In 2005, 19-year-old Kevin Johnson shot and killed William McEntee, a police officer in Kirkwood, Missouri, whom Johnson blamed for the death of his 12-year-old brother just hours earlier. When Johnson turned himself in, he asked police to let him see his young daughter, Khorry Ramey, one more time. They refused. Johnson was tried, convicted, and sentenced to die by lethal injection.

Earlier this month, Ramey, who is now also 19, had a request of her own: Although state law prohibits anyone under 21 years of age from viewing executions, she wants to be allowed to be present at her father’s death. “My dad is the most important person in my life,” Ramey said. “He has been there for me my whole life, even though he’s been incarcerated.” Johnson, too, wants his daughter there; in October, he met his grandson, Ramey’s child, and was even allowed to take a picture with the two of them.

Last week, however, a federal district court judge denied Ramey’s petition, finding that the state has a legitimate interest in, among other things, “preventing teenagers from witnessing death” and “preserving the solemnity of the execution.” After his other legal appeals were exhausted, Johnson’s execution, scheduled for 6 P.M. local time on Tuesday, went ahead as scheduled. He was pronounced dead at 7:40 P.M.



In his order rejecting Ramey’s request, Judge Brian Wimes of the Western District of Missouri deferred to the state’s contention that teenagers might “exhibit impulsive and unpredictable behavior that could cause a security threat,” and might not be “old enough to comprehend the events of the execution and be able to give an accounting of the process.” (Apparently, a 19-year-old woman who has spent her entire life visiting her father in prison poses too grave a threat to a room full of armed guards to even allow her to set foot inside it.)

Johnson, whose case has been covered extensively by Liliana Segura and Jordan Smith at The Intercept, has a history of serious mental illness: He attempted suicide at 14, and has been held in a psychiatric hospital multiple times, according to his lawyers. He killed McEntee after Johnson’s brother, Joseph Long, died after suffering a seizure while police were at the family home to arrest Johnson for a parole violation. Johnson believed that the responding officers, including McEntee, were too preoccupied with arresting him to help his dying brother.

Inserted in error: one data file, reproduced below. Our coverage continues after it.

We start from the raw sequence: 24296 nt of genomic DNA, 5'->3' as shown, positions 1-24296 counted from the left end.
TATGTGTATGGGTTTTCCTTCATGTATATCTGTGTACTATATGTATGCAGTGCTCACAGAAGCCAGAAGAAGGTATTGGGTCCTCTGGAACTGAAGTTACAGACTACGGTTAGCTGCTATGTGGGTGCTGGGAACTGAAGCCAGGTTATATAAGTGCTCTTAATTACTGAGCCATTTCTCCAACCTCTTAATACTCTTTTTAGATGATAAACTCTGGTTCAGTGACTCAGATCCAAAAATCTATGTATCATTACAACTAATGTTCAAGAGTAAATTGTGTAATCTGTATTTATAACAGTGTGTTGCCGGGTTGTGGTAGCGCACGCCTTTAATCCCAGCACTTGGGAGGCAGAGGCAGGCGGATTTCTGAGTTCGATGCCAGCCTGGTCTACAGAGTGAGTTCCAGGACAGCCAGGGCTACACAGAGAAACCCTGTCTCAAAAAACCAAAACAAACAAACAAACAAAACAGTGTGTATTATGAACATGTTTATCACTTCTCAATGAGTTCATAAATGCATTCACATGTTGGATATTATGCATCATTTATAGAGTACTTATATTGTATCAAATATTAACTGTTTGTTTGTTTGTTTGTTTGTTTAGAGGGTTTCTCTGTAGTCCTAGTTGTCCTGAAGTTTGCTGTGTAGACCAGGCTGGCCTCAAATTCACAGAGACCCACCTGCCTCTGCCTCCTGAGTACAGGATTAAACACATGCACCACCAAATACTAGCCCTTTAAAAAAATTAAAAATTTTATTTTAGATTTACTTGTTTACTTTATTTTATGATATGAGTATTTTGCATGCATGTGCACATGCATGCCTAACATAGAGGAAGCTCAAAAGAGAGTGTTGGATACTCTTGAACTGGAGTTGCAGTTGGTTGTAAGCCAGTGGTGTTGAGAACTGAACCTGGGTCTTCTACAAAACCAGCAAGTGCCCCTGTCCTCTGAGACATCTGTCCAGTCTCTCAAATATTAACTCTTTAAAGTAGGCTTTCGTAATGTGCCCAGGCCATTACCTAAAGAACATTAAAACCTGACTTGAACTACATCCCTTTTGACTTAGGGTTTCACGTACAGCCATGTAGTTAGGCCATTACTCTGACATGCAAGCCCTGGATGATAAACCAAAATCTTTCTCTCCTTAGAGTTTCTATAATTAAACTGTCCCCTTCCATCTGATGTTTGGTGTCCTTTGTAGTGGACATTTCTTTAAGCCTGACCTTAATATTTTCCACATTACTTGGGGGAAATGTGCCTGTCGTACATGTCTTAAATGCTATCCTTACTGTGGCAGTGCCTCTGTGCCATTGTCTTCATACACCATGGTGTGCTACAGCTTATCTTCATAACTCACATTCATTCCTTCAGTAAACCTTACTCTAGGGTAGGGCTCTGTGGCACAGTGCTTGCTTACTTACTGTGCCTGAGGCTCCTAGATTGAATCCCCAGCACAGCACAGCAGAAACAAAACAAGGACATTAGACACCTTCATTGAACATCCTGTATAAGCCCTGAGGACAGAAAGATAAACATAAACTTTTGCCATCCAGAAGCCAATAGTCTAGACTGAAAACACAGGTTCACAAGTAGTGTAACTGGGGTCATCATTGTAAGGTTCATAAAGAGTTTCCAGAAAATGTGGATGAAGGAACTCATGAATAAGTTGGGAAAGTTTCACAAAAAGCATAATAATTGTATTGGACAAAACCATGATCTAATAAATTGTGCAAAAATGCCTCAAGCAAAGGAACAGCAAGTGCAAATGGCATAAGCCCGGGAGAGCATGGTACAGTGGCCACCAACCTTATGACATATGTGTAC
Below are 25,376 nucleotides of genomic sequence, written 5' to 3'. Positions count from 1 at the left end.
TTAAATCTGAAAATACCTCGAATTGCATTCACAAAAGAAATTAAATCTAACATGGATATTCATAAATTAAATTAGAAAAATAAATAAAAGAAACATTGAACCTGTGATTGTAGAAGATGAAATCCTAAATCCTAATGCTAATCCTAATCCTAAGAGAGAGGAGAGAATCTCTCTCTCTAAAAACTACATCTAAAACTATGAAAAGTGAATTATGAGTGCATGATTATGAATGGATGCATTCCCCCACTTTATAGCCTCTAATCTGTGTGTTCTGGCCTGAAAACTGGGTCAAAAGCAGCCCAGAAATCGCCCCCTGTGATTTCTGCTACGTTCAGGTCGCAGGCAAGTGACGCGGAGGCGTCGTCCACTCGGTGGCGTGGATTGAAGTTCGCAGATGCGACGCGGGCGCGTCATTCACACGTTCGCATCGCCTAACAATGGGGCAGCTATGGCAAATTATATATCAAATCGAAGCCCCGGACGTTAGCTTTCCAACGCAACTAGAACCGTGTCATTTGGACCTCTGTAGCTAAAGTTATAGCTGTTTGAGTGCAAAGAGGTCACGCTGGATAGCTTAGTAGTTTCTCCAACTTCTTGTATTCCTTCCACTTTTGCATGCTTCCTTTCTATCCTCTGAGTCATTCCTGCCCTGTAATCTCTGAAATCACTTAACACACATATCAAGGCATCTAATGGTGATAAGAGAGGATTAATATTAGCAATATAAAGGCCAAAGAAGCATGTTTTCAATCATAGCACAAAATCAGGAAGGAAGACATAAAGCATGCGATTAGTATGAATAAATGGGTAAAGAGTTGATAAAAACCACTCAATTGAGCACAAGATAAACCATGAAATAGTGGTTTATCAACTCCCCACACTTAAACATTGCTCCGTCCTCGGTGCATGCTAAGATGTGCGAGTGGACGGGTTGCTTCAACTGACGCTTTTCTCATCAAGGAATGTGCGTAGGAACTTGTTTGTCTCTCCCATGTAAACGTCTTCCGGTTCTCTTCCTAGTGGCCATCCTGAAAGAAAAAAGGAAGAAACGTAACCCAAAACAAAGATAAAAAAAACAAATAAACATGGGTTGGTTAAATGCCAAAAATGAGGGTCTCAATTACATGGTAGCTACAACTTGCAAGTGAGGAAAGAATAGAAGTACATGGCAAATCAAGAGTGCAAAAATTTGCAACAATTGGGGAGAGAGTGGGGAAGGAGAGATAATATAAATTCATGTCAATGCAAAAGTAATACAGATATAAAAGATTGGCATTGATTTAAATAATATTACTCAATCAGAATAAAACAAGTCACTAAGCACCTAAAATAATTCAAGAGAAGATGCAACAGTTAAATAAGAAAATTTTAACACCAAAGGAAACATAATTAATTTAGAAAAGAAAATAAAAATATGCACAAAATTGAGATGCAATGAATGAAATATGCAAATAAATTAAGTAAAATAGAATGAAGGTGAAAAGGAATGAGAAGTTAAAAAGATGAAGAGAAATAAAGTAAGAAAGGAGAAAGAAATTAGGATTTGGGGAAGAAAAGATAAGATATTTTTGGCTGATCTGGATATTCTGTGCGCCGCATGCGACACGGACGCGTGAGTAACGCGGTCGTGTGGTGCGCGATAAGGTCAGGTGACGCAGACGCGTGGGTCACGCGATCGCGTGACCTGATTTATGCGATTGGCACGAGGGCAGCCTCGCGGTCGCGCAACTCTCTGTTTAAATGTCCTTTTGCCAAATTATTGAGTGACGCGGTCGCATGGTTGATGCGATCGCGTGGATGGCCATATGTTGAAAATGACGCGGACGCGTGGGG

Last month, Johnson’s lawyers argued to the U.S. Supreme Court that youth offenders like Johnson shouldn’t face the death penalty, given the scientific consensus that the parts of the brain that govern impulse control do not mature until well after age 21. But Johnson’s age at the time of the murder is not the only troubling aspect of his conviction and sentence. In October, a Missouri state court judge appointed a special prosecutor to investigate claims of racial bias that tainted Johnson’s trial, based on a 2021 Missouri state law that allows prosecutors to revisit wrongful convictions. 

That special prosecutor concluded that race played a “decisive factor” in Johnson’s case, and recommended that the court vacate his death sentence. (The prosecutor who obtained Johnson’s conviction tried five cases involving the deaths of police officers; he sought the death penalty for all four Black defendants, but not for the lone white defendant.) After a state court judge refused to do so, Johnson’s lawyers appealed to the Missouri Supreme Court. 

None of his appeals proved successful. On the Wednesday before Thanksgiving, the U.S. Supreme Court turned away Johnson’s appeal with no noted dissents. Then, on Monday, the Missouri Supreme Court voted to deny his request for a stay of execution. Judges Patricia Breckenridge and George Draper dissented, arguing that granting a stay would be the “only way” to not “infringe on the protections against wrongful convictions” that Missouri law provides.“The threat of irreparable harm absent a stay is obvious,” Breckenridge wrote. The U.S. Supreme Court denied Johnson’s appeal in this matter, too; only Justices Sonia Sotomayor and Ketanji Brown Jackson noted their dissents.



Of the grounds on which Wimes denied Ramey’s request, the state’s purported interest in shielding young people from the specter of death is perhaps the cruelest. If 19-year-olds like Ramey are too young and impressionable to be allowed to witness a state-sanctioned execution, it stands to reason that 19-year-olds like Johnson are too young and impressionable to be put to death for crimes they committed at that age. And if executions—supposedly part of a fair, civilized justice system—are too horrific to allow adults to be in the room during their parent’s final moments, it raises the obvious question of how the state justifies carrying out these executions in the first place.

Update: On Wednesday, a day after Johnson’s death, the Court released a dissenting opinion from Jackson, joined by Sotomayor. “Johnson’s execution irrevocably mooted our consideration of his due process claim,” wrote Jackson. “Missouri would have suffered no discernible harm had a stay been issued.”

Header photo courtesy of the ACLU.